posted on: Wednesday February 10, 2010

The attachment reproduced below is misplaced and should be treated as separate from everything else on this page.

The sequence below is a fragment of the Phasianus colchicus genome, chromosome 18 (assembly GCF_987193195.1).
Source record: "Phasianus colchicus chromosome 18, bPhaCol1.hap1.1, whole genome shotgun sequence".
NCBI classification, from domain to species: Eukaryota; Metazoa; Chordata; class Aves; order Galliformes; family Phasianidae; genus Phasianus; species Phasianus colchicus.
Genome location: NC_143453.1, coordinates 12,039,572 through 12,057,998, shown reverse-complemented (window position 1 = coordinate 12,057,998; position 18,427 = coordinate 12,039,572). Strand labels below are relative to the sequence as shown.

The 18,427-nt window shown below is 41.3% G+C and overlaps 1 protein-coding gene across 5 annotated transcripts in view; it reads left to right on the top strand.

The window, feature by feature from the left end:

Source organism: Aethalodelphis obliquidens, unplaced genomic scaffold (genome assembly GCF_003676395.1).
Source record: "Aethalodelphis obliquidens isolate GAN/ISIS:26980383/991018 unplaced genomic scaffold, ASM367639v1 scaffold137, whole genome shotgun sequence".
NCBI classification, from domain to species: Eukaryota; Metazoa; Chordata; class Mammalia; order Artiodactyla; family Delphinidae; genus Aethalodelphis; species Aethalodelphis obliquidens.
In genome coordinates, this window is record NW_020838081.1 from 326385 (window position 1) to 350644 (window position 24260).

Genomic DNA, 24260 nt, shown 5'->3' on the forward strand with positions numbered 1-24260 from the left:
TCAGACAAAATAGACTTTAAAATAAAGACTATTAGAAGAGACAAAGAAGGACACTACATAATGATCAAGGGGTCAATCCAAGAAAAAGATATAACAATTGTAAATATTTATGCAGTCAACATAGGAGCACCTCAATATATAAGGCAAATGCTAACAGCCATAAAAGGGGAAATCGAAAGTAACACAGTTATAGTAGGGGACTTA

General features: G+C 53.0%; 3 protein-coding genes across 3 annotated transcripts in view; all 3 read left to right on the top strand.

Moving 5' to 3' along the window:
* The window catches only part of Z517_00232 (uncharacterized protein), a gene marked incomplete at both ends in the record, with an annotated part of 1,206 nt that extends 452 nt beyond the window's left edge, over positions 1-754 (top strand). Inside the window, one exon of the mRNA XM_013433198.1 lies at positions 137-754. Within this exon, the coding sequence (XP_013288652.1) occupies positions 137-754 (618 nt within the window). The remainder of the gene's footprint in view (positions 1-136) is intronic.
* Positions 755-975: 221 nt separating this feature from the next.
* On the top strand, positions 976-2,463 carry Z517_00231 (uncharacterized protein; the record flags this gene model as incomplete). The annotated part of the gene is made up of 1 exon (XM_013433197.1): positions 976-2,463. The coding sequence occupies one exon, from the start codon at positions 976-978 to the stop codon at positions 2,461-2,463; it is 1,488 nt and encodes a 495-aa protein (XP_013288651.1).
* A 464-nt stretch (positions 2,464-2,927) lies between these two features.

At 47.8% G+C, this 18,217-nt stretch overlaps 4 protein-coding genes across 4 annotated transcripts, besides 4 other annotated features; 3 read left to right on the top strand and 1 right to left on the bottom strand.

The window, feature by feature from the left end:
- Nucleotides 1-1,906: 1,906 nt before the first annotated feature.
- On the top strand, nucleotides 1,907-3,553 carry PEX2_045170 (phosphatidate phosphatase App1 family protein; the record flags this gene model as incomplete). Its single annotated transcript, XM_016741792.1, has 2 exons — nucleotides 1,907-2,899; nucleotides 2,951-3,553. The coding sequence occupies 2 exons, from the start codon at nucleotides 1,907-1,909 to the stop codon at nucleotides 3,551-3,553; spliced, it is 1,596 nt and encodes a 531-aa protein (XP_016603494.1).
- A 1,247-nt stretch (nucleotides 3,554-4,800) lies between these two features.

It is a strange thing to wander into a hospital room with no expectations.Not that you’re apathetic about the whole affair. You just don’t know what to expect. Who knows what sickness—terrible, unshakeable sickness—looks like on the face of someone you love? Then too, you will yourself not to expect anything—a hesitation born from fear of disappointment. Because when you’ve come to say goodbye, it’s disappointment you can bear the least.The walls were the color of all hospital walls, which is to say a drab tan-taupe-bone, washed-out and faded further by the grayness of New England winters. There were no cards. No flowers. No balloons. There might have been, now that I think of it, a printout cajoling a return to good health in rainbow Word Art flanked by bubbly cartoon nurses and doctors. A hollow-cheerful ornament, it was taped to the medical whiteboard hanging on one side of the room.Only the nurse’s name, medication schedule, and most recent vital signs were scrawled in blue dry-erase on its surface. The ‘Patient Goals’ side was blank. Defeatists.I wanted to write something—ANYTHING—on that stupid whiteboard. I swallowed my urge to scrawl LIVE, DAMMIT!!! on the whiteness and instead took a seat in a generic plastic hospital chair where I watched the Man wheeze away in his bed. His fingers fidgeted absently up to his ears, his hairline, and back down to rest on his chest. He was in pain. We fed the IV drip. His eyes stayed half-closed, half-opened, rolled back up into his skull. And with every breath came a rattle from somewhere between his ribs. It stunk up the room, and that night while I carved ham hot from the oven and served potatoes au gratin to smiling relatives, I could still smell the rattle in the soft skin under my fingernails.But that wouldn’t be for a few hours yet. For the moment, I smiled my not-quite-normal smile at other relatives, worried relatives, relatives who were getting the jump on mourning (and everyone else understood this, because they were doing it too) by staying fairly silent and by blinking a lot.They all needed a good cup of coffee, but it would have been rudely ordinary to show up with four steaming cups of Starbucks or Dunkin’ Donuts. I refused the coffee they brought back from the hospital cafeteria. Their lips tightened into sips around the Styrofoam and we watched the nurse take another reading of the Man’s vitals.We couldn’t escape the rattle in the hallway, either. From the prenatal ward just down the hallway, someone’s child started crying. Maybe it was throwing an irony-tantrum.Sitting back down in our plastic chairs, on the windowsill, leaning against the rolling hospital table, we talked about smaller things. The drive over. The weather. The Providence College basketball team. We watched two unimportant Midwestern teams dribble a basketball back and forth across the court for 20 minutes. We waited for halftime, checked on other games. We talked politics. State of the Union. Sarah Palin. Progressivism. The Daily Show. If not for that rattle, we’d be in anyone’s living room.As he rattled and rasped away into oblivion, I learned more about him in five minutes than I had in my 21 years of toddling around as his niece.